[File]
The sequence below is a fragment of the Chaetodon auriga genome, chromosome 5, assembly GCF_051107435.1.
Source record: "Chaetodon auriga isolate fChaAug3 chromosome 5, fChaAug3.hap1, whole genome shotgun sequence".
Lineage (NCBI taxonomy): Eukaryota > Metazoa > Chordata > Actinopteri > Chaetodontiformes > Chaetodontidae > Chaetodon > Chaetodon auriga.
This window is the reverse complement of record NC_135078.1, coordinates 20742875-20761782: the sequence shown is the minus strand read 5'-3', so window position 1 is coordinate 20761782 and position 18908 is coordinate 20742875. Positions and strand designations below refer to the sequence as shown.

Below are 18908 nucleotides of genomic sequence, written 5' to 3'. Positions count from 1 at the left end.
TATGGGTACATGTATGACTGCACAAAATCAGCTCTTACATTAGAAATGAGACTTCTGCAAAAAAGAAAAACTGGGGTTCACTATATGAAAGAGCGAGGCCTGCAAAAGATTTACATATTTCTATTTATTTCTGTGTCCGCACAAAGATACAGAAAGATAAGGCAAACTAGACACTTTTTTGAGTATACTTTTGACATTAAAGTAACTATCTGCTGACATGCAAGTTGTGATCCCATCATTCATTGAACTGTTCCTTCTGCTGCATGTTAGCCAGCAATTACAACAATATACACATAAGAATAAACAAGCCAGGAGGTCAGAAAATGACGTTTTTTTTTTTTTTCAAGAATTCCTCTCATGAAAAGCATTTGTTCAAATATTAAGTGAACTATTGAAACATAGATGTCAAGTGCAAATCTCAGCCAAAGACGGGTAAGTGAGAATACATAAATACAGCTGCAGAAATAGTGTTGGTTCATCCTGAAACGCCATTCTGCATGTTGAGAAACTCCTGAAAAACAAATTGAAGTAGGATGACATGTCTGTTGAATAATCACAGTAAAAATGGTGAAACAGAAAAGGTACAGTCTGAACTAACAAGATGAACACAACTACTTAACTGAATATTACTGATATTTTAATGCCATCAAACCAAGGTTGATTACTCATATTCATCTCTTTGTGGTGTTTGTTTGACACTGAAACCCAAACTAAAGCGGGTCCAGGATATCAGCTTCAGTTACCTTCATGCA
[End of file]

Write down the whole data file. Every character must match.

The sequence below is a fragment of the Chaetodon auriga genome, chromosome 5, assembly GCF_051107435.1.
Source record: "Chaetodon auriga isolate fChaAug3 chromosome 5, fChaAug3.hap1, whole genome shotgun sequence".
Lineage (NCBI taxonomy): Eukaryota > Metazoa > Chordata > Actinopteri > Chaetodontiformes > Chaetodontidae > Chaetodon > Chaetodon auriga.
This window is the reverse complement of record NC_135078.1, coordinates 20742875-20761782: the sequence shown is the minus strand read 5'-3', so window position 1 is coordinate 20761782 and position 18908 is coordinate 20742875. Positions and strand designations below refer to the sequence as shown.

Below are 18908 nucleotides of genomic sequence, written 5' to 3'. Positions count from 1 at the left end.
TATGGGTACATGTATGACTGCACAAAATCAGCTCTTACATTAGAAATGAGACTTCTGCAAAAAAGAAAAACTGGGGTTCACTATATGAAAGAGCGAGGCCTGCAAAAGATTTACATATTTCTATTTATTTCTGTGTCCGCACAAAGATACAGAAAGATAAGGCAAACTAGACACTTTTTTGAGTATACTTTTGACATTAAAGTAACTATCTGCTGACATGCAAGTTGTGATCCCATCATTCATTGAACTGTTCCTTCTGCTGCATGTTAGCCAGCAATTACAACAATATACACATAAGAATAAACAAGCCAGGAGGTCAGAAAATGACGTTTTTTTTTTTTTTCAAGAATTCCTCTCATGAAAAGCATTTGTTCAAATATTAAGTGAACTATTGAAACATAGATGTCAAGTGCAAATCTCAGCCAAAGACGGGTAAGTGAGAATACATAAATACAGCTGCAGAAATAGTGTTGGTTCATCCTGAAACGCCATTCTGCATGTTGAGAAACTCCTGAAAAACAAATTGAAGTAGGATGACATGTCTGTTGAATAATCACAGTAAAAATGGTGAAACAGAAAAGGTACAGTCTGAACTAACAAGATGAACACAACTACTTAACTGAATATTACTGATATTTTAATGCCATCAAACCAAGGTTGATTACTCATATTCATCTCTTTGTGGTGTTTGTTTGACACTGAAACCCAAACTAAAGCGGGTCCAGGATATCAGCTTCAGTTACCTTCATGCA